Semi Bird wins WA GOP nomination for governor: The Washington GOP convention in Spokane this weekend was positively nutty. Former King County Sheriff Dave Reichert is leading among the GOP candidates in the polls, but delegates seemed to prefer Bird, a former Richland school board member who was recalled for flouting masking mandates deep in the early pandemic. Yet, to the dismay of delegates the GOP candidate committee disqualified Bird Friday for his failure to tell them about a bank larceny conviction exposed in a Seattle Times report last week. Despite the controversy, the delegates overrode the disqualification and nominated Bird anyway. In response, Reichert withdrew his endorsement bid and called the GOP convention "a chaotic and deceitful sideshow." The upshot of the whole thing splits Republican donors, leaving both Bird and Reichert weakened. 

More drama from these clowns: The Washington GOP is still upset with former Congresswoman Jaime Herrera Beutler for voting to impeach Trump for inciting the insurrection back in 2021. When Herrera Beutler, who is seeking a new job as Commissioner of Public Lands, took the stage, the crowd booed. Many stood and turned their backs on her.   





Happy Earth Day: To celebrate the planet we are slowly killing, Joe Biden announced "$7 billion in federal grants for residential solar projects." That oughta fix it. 

Mystery security breach at SeaTac: Security lines were longer than usual at SeaTac Airport on Sunday night due to a "security breach." The airport did not disclose the nature of the breach, which I find rude. 

A killing at the casino: At 1:30 am on Sunday at the Muckleshoot Casino Resort a man in his late 20s was killed while sitting at a casino table when someone walked up behind him and stabbed him in the neck. Police believe the attack was random. 

Jonathan Choe's alleged assault: According to Publicola, a police report was filed against Choe, the sensational "journalist" who was fired from KOMO News for promoting a Proud Boys rally, for his actions earlier this month at the Garfield Community Center, where migrants had briefly set up tents. Choe tried to enter the area, but people blocked his path. According to eye witness accounts, he later punched one of the women who had blocked his path "two or three times" in the face and grabbed her by her hair so hard he tore a chunk of it out of her scalp. Choe told police he was defending himself and that his hand happened to get "tangled on" the woman's hair. The police felt his claim of self-defense was sufficient and didn't file charges against him. 

A chilly morning: It's crisp out there this morning. Things should heat up to the low 60s later in the day.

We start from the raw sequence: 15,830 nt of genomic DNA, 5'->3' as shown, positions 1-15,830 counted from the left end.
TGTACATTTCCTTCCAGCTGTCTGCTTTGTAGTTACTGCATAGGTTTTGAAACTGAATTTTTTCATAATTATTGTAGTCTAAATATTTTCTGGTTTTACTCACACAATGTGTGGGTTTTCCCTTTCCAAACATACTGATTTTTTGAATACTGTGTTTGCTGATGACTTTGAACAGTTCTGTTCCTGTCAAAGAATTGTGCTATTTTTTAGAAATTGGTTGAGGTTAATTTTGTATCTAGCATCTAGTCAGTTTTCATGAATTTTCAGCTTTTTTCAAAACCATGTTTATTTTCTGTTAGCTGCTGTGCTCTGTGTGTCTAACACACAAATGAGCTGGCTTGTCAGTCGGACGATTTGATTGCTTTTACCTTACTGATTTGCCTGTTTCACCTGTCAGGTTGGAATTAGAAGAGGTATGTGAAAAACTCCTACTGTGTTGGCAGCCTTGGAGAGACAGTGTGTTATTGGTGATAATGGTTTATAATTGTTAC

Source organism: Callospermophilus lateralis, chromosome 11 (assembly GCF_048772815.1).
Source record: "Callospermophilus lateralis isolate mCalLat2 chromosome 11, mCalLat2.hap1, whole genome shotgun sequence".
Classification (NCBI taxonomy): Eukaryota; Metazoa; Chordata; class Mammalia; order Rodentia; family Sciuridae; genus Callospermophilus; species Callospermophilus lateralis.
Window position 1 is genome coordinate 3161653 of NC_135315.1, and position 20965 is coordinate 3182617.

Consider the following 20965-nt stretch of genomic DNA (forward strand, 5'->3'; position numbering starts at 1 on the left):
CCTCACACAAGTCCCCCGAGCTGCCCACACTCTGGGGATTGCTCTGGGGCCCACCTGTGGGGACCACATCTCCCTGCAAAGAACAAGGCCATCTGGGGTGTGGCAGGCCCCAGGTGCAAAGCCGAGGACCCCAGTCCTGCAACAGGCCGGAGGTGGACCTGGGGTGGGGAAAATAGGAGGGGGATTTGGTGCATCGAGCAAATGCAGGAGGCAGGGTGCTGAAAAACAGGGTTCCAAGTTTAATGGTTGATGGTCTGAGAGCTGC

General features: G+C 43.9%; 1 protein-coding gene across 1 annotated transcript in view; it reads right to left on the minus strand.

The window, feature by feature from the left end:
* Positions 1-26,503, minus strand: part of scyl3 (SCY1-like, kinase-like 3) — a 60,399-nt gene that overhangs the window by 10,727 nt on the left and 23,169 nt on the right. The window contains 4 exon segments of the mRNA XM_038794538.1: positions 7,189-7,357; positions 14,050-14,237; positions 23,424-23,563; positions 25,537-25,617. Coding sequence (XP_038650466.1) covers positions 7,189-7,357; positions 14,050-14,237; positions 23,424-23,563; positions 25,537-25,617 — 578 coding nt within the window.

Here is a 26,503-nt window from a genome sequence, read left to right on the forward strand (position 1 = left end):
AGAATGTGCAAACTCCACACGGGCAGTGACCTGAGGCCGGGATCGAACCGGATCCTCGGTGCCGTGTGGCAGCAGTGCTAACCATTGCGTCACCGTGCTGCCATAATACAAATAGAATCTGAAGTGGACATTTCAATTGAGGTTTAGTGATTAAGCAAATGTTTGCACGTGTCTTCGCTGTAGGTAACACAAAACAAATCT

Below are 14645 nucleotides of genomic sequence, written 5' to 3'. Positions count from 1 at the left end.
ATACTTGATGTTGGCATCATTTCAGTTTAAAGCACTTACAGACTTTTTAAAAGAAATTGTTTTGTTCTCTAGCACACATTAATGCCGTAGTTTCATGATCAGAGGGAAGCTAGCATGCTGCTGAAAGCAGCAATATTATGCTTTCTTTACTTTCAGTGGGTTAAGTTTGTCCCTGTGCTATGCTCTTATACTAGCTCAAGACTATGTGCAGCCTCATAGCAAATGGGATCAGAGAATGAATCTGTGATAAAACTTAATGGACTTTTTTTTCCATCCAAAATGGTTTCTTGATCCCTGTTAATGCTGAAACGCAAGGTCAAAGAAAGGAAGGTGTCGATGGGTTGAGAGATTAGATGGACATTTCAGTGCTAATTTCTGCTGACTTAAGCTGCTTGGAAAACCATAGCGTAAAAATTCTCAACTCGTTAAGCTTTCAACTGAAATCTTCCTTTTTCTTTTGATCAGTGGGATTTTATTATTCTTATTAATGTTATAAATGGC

Want to plan for the week ahead? Well, it'll get colder and wetter. April in Seattle is going out with a whimper. 

Grindr sued: The gay community loves Grindr for its ability to show them how many people in spitting distances from them want to be rimmed, but they don't love Grindr for leaking their sensitive information. Namely, in the UK, Grindr is being sued for leaking the HIV status of thousands of users and then sharing it with advertisers.

Australian hospitals are begging: Snake bite victims keep bringing the snakes into emergency rooms. Australian hospitals are asking them to please stop doing that. 

Germans arrested for celebrating Hitler's birthday: Four Germans—two sisters and their partners—visiting Austria laid white roses at the house where Adolf Hitler was born in celebration of the dictator's birthday on Saturday. One of the women did the Nazi salute. A patrolling officer watched all this go down and then brought them in for questioning. Despite their claims it wasn't serious, police found Nazi messages and pictures on their phones. They reported the group "to prosecutors on suspicion of violating the Austrian law that bans the symbols of Nazism," according to the Associated Press

Tacoma woman turns 106: When asked how to live so long, Tina Gerlack told KING 5, "Work hard, take care of your job, pay your bills, and be nice.” Sounds like capitalist propaganda, Tina. 

Man who self-immolated outside Trump trial dies: On Friday, outside the courthouse where jury selection for the Trump hush-money was taking place, a man who had traveled from Florida pulled out conspiracy theory-riddled pamphlets, flung them around, covered himself in accelerant, and then lit himself on fire. He died from his injuries on Saturday.

Supreme Court takes on homelessness: This can't possibly end well. On Monday, the Court will hear arguments about whether banning people from sleeping outside when there is insufficient shelter space is considered cruel and unusual punishment. The case derives from Grants Pass, Oregon where the city fined people $295 for sleeping outside in an attempt to limit homeless encampments in the city. Advocacy groups argue criminalizing homelessness will further perpetuate the cycle of poverty and make things worse, not better. We'll see what this Supreme Court full of ghouls has to say about the matter.

Trump's case begins: It's opening statement time in the hush money case. The Manhattan district attorney prosecutor, Matthew Colangelo, opened this baby up. Here's an excerpt from The Guardian: "

This case is about a criminal conspiracy. The defendant, Donald Trump, orchestrated a scheme to corrupt the 2016 election. Then he covered up that scheme by lying in his New York business records, over and over and over again.

You can keep track on the goings-on in the first day of the trial here

A juicy long read for your Monday: Here's a big piece on a bunch of people who regret becoming parents. Sure, they love their kids, but they wouldn't make the same choice again. 

Okay, that's enough news: I know, I know, it's never enough. There's too much happening at all times. I'm choosing to end it here, though, and you'll need to accept that. As a consolation prize, here's a funky Italian song: